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Photograph by Toni Salabesev
SHATTERED:Kiefer Sutherland and Amy Carson don't have time to reflect on their actions in 'Mirrors.'

Reflections on Aja

For all its flaws, 'Mirrors' offers insight into an intriguing director

By Steve Palopoli

DIRECTOR Alexandre Aja's films have been so mired in controversy that no one seems to notice how personal they are. The arguments over whether he should or shouldn't have chosen a twist ending here or a remake there, or whatever else, have completely defined his career so far. The result can be seen in the reaction to his latest film, Mirrors, which many fans are complaining is nothing like his previous work. Meanwhile his critics, some of them at least, are celebrating the same thing. Neither camps has looked deeply enough at his work, because Mirrors builds on the exact same themes Aja has been exploring for several years now. And like all of the most interesting horror directors, it's not the surface scares but the deeper implications of his films that make them fascinating.To a certain extent, this is the fault of Aja himself as much as his audiences. His debut, High Tension, was like the Matrix of horror films—so audacious, so different and so visually engaging that it felt like pure style over substance. Some argued that the twist ruined a perfectly good standard slasher movie, but obviously he had no interest in making one of those. And as Mirrors proves, he still doesn't. His new subplot about a forgotten landscape of disturbing U.S. history was the best part of an otherwise underwhelming remake of The Hills Have Eyes, and he's developed his twin obsessions of madness and paranoia further with Mirrors, based on the 2003 Korean film Geoul Sokeuro. While Mirrors isn't a great film, maybe, it's my favorite of the Hollywood Asian horror remakes. Aside from one well-done gore scene, Aja's latest is closer to the psychological and extremely Freudian horror of Jacob's Ladder than to the current crop of Hostel rip-offs currently in vogue.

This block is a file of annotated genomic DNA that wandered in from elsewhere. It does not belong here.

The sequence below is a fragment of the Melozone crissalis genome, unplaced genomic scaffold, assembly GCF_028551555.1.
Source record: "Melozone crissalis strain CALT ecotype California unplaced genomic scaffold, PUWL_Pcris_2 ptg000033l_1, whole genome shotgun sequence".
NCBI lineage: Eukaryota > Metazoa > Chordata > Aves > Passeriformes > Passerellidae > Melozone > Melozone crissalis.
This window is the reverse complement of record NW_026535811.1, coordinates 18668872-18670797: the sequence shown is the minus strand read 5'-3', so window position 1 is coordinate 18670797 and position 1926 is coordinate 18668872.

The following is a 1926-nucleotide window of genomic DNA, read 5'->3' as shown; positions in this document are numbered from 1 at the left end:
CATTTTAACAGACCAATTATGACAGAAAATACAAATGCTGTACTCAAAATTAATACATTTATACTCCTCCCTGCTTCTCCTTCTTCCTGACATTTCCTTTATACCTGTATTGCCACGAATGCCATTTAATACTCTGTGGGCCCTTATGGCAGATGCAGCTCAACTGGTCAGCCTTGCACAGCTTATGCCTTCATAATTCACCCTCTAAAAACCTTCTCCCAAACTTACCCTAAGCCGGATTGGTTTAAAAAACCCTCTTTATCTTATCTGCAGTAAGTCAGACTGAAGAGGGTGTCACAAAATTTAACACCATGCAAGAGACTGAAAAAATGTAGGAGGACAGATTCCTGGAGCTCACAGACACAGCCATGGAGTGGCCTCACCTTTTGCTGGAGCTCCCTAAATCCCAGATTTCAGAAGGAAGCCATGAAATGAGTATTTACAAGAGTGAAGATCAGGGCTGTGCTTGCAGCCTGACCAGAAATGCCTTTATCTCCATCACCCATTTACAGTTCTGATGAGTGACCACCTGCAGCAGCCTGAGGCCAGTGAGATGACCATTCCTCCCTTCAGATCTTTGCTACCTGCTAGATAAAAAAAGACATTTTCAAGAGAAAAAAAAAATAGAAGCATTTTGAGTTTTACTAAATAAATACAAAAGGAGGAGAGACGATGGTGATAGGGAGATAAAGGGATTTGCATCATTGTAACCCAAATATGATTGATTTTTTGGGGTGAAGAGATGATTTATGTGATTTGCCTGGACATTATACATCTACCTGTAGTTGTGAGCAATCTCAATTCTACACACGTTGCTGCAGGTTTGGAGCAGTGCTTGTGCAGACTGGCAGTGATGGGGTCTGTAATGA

It takes far too long to get going—Kiefer Sutherland plays a cop suspended from the force for getting drunk and going gun crazy on the job, and it's so overplayed I almost expected Sharon Stone to slink around from a dark corner and say "You know all about homicidal impulse, don't you, Shooter?" But the only basic instinct in his new security job at a burned-out New York warehouse is the fear that some unseen evil force is stalking him. He begins to think it's something in the mirrors, and begins to act like a psycho, freaking out his sister (played by Amy Smart) and his estranged family.

The basic themes aren't hard to grasp: Sutherland's cop has demons, the mirror may have demons, as well. And yet, there's much more going on here—Aja obviously chose to remake this film because it nails the central concept he has been toying with all along: the danger of repressed history, and of repressed insanity. Stylistically, Mirrors has plenty of polished surfaces to play around on, sometimes to startling effect. The epic shots of glass and malevolence could be straight out of a Dario Argento film (and are the birds some kind of tribute to John Woo?). There's more than enough here to keep his fans and haters busy until his next project, which—brace yourself—is a 3-D remake of Joe Dante's Piranha.

Movie Times MIRRORS (R; 110 min.), directed by Alexandre Aja, written by Aja and Grégory Levasseur, photographed by Mazime Alexandre and starring Kiefer Sutherland, plays valleywide.

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